As the small suburban town of Littleton, Colo., gathered on Saturday to honor the 20-year anniversary of the notorious massacre at Columbine High, the message community leaders shared was one of remembrance, reflection, and ultimately forgiveness.
Ron Mitchell, principal at Columbine from 1986 to 1996, said he still struggles with what happened, adding that he never imagined that such a tragedy could take place at any school, no less his own.
“In some ways it is hard to believe that it's been 20 years and in other ways it feels like the senseless tragedy and loss of life occurred yesterday, as it is indelibly imprinted in our minds and hearts.”
Local Pastor James Hoxworth urged those in attendance not to forget the shooting, in which two students gunned down 13 people -- 12 students and a teacher -- and injured many more before killing themselves. He also urged the people on hand to reflect on the “good that has come out of so much pain”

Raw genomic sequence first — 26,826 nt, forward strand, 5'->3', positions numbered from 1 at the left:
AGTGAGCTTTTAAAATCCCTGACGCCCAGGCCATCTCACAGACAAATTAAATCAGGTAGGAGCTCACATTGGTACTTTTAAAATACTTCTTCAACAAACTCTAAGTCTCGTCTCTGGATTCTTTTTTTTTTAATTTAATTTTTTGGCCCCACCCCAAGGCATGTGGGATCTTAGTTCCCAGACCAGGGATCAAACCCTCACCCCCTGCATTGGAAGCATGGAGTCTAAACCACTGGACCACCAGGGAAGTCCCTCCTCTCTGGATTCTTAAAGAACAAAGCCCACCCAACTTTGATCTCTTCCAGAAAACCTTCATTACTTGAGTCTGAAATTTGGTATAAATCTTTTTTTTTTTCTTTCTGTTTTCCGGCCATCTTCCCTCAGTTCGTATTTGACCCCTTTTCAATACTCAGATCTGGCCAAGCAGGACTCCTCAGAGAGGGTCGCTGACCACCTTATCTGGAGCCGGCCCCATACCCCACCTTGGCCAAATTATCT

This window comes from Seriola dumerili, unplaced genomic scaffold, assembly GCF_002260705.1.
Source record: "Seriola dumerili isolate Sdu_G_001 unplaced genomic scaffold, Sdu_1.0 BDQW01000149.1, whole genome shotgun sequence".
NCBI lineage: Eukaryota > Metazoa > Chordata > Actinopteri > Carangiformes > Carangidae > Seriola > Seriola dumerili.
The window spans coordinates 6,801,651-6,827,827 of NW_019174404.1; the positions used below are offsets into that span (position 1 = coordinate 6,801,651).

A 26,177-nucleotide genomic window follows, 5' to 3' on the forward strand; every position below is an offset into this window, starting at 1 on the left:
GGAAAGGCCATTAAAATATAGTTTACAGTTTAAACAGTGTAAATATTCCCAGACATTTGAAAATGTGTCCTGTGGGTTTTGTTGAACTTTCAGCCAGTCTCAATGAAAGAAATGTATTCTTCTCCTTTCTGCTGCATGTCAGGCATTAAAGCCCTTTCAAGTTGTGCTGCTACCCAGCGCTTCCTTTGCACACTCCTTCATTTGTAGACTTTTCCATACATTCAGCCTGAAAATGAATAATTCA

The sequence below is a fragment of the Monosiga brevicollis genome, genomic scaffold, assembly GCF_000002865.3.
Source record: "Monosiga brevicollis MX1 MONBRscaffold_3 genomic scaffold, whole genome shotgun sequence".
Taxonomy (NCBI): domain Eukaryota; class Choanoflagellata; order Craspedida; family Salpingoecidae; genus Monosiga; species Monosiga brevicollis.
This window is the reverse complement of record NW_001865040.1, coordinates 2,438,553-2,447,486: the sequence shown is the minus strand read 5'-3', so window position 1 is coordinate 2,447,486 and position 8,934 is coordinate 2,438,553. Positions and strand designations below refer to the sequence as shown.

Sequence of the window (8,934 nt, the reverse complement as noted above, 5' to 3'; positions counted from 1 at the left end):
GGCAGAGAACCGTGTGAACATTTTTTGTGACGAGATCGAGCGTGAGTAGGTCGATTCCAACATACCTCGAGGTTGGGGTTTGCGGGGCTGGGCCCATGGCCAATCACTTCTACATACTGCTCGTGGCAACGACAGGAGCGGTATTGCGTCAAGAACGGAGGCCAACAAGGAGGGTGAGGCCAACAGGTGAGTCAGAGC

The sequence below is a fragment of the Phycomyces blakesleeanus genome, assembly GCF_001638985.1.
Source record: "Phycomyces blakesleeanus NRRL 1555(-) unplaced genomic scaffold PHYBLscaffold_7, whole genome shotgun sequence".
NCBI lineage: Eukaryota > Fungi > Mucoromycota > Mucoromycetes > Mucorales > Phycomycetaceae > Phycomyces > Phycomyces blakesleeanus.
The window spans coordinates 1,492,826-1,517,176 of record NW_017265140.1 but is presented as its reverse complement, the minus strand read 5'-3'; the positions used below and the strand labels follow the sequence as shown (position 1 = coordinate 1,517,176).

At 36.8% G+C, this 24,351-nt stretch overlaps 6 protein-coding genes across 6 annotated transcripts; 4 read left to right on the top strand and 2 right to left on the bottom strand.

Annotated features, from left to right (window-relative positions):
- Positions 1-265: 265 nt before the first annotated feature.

“This community has refused to allow the tragedy to define us, and how this community has responded to tragedy is how we are defined,” Hoxworth said.
“All of a sudden, life comes into crystal-clear focus and we reflect; the things that we thought we valued seemed to pale in comparison to what we truly value in this life.”
Scott Christy, the current principal, was presented with a 17th-century tea bowl by Japanese artist Makoto Fujimura. The bowl was broken once and repaired with gold, giving it the name “‘The River of Gold.”
Fujimura said the change that came from the repair made the bowl “more beautiful” and “more valuable,” making it a fitting symbol of all that has emerged from that shooting back in 1999.
The Associated Press contributed to this report.